and just sits there for awhile. It attracts attention, communicating that something is about to happen, that certain courtyard rules are in place for the next three hours, that everything is clear and anyone can join in. Anyway, someone apprehending kids with a skyrocket on his or her back is probably no murderer or
paedophile with shady motives; they are a freak at worst. The adults visibly relax.

The Surveillance

In the yard, you are not someone who drops by for a high-five once a week. You are someone who helps get life back on track. You have to get to know the kids. To find out whose mum brings clients in to turn tricks, whose presence at school is the exception rather than the rule, whose life is moderately settled, and whose is leaning toward the street and its decadence. But be careful with the questions. If you overdo it, they will shy away. You will become a probation officer, a welfare centre official, or the fuzz – the police. Less talking, more listening. Take notes once you’re back from the yard. And remember—you are their teacher, not an outdoor games animator. Though games are fun too, of course.

The Method

You can suggest a game. You spread the three-by-three canvas you brought in the skyrocket on the grass. You deal the special cards. Let the game begin. It is fast-moving and fun. Participants occasionally encounter “hidden” content. The image of a syringe, for example. It may be left unnoticed, but it may also lead to confidences being shared, about a drug problem at home, for instance, or the serious illness of a parent. You have to notice and come up with appropriate associations. But games are not only about a diagnosis, nor do they have to focus on difficult topics. The skyrocket also hides the “Continental Twister”, for example – a game designed by the Foundation to help kids learn the names of European countries and their capitals. “Transfusion” is an excuse to talk about health and practical exercises, in first aid, for instance.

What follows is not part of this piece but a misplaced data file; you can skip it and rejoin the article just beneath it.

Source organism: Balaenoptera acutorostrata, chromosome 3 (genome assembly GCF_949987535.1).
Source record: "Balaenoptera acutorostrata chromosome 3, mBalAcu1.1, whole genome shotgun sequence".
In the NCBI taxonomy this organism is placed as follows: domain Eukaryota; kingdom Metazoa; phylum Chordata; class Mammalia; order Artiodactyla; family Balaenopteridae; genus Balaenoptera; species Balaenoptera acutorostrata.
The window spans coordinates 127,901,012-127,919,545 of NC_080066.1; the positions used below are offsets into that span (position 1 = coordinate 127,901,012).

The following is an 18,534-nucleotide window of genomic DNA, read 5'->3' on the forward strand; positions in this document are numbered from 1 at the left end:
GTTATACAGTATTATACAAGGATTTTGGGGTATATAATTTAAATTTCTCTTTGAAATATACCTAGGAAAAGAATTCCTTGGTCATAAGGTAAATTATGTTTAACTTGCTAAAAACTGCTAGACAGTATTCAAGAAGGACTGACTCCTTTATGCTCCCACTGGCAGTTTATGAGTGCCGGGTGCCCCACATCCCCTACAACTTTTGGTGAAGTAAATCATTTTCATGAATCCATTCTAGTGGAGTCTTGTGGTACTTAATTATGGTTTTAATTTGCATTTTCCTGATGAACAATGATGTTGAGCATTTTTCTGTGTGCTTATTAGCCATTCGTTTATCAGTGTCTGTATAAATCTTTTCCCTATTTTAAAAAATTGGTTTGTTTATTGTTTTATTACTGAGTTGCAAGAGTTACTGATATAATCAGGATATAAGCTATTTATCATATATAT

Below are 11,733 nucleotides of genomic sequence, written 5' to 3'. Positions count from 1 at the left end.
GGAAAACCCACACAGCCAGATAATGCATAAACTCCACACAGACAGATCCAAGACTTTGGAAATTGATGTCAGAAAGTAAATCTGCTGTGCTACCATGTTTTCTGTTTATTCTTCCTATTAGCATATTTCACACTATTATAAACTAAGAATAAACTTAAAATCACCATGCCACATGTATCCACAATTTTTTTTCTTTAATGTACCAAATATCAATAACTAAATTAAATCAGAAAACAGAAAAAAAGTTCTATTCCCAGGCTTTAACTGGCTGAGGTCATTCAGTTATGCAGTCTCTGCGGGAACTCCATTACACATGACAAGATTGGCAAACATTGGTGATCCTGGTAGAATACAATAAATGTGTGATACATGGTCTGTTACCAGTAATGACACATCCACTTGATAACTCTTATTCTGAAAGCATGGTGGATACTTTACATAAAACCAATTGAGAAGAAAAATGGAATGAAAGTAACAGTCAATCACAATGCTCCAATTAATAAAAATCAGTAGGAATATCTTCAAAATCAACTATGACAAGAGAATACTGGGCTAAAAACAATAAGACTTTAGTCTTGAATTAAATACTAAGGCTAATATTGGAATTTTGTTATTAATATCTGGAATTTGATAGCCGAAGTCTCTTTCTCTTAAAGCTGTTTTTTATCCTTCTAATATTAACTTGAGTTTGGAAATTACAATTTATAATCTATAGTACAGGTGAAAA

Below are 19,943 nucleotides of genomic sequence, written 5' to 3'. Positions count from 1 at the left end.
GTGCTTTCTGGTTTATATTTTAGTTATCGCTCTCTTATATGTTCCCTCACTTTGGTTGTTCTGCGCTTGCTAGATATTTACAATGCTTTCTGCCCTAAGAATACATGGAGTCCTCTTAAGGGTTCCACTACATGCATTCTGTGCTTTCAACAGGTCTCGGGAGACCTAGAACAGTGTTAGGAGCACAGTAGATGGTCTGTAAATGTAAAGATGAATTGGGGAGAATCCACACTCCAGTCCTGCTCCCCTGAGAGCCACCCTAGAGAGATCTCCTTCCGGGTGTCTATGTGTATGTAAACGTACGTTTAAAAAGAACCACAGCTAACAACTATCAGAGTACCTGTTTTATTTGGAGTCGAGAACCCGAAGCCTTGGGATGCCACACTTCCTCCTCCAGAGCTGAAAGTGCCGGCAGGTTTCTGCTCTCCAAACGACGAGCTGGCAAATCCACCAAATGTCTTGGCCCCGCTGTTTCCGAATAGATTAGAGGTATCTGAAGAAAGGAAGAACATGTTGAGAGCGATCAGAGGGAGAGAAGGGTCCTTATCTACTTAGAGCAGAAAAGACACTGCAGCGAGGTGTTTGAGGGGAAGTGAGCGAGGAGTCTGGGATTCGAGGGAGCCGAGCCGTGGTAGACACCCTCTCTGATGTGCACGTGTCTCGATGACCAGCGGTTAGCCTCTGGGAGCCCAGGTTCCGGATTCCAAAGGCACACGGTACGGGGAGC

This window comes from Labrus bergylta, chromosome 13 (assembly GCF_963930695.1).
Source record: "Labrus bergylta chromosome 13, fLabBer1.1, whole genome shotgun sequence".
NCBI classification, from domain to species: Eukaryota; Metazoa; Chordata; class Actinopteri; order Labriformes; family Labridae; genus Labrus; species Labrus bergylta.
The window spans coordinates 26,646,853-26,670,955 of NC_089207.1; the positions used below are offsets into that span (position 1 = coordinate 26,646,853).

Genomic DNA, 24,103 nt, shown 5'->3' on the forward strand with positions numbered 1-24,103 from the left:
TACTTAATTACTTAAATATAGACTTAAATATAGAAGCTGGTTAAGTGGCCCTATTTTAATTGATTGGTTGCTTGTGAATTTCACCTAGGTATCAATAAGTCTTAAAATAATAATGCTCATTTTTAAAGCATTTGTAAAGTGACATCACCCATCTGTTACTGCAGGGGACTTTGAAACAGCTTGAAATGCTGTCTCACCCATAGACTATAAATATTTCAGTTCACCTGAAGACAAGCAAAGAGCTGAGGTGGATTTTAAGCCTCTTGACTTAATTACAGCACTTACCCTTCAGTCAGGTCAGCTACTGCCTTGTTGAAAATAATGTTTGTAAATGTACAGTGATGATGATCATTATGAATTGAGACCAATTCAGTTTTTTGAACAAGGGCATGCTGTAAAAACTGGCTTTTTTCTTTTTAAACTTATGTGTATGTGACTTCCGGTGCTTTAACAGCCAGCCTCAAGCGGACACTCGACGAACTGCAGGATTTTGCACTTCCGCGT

You Are the Die

Games are also about excellent social training. Both failure and triumph have to be properly handled. You have to discuss rules, agree to accept them, and not break them. You are playing as well; in another game – whether you are the die or the pawn in the yard. Don’t act all surprised if one day, a youngster throws a sweet wrapper on the ground and refuses to pick it up, looking you straight in the eye. – “What’s this, we agreed we wouldn’t litter?” – “It is what it is,” – the little guy will say, “And what are you going to do?”You are going to do is nothing. You will stop the game and wait. The other kids aren’t going to pick the wrapper up either. Moving a few metres away, they will start whispering, pointing with their fingers, mocking. To add insult to injury, adults will come running – the parents, the aunts. They will yell at you that their children are not binmen and will not clean up. Some irascible toughie will spill the entire contents of a public dustbin right next to your foot—you are humiliating the kids, right? And actually, just fuck off and die. But you will not. You have to wait, and peacefully. You will not emerge
from any argument as the winner. If you leave before planned time, they will see you as running away. If you pick the wrapper up yourself, you will never be an authority to them again. You have to survive until the end of yard duty, calmly collect your stuff, say goodbye, and leave. Once you are back to the same Nowa Huta yard one week later, the kids will approach you themselves, mumbling an apology. And then you will know – you are the die.

The First Moment of Pride

Thanks to support offered by the Citizens for Democracy programme, the Umbrella Centre for Prevention and Social Education (Centrum Profilaktyki i Edukacji Społecznej “Parasol”) opened a day care centre for street children in Cracow’s Kazimierz district. Everyone was welcome; to join an activity or not. To have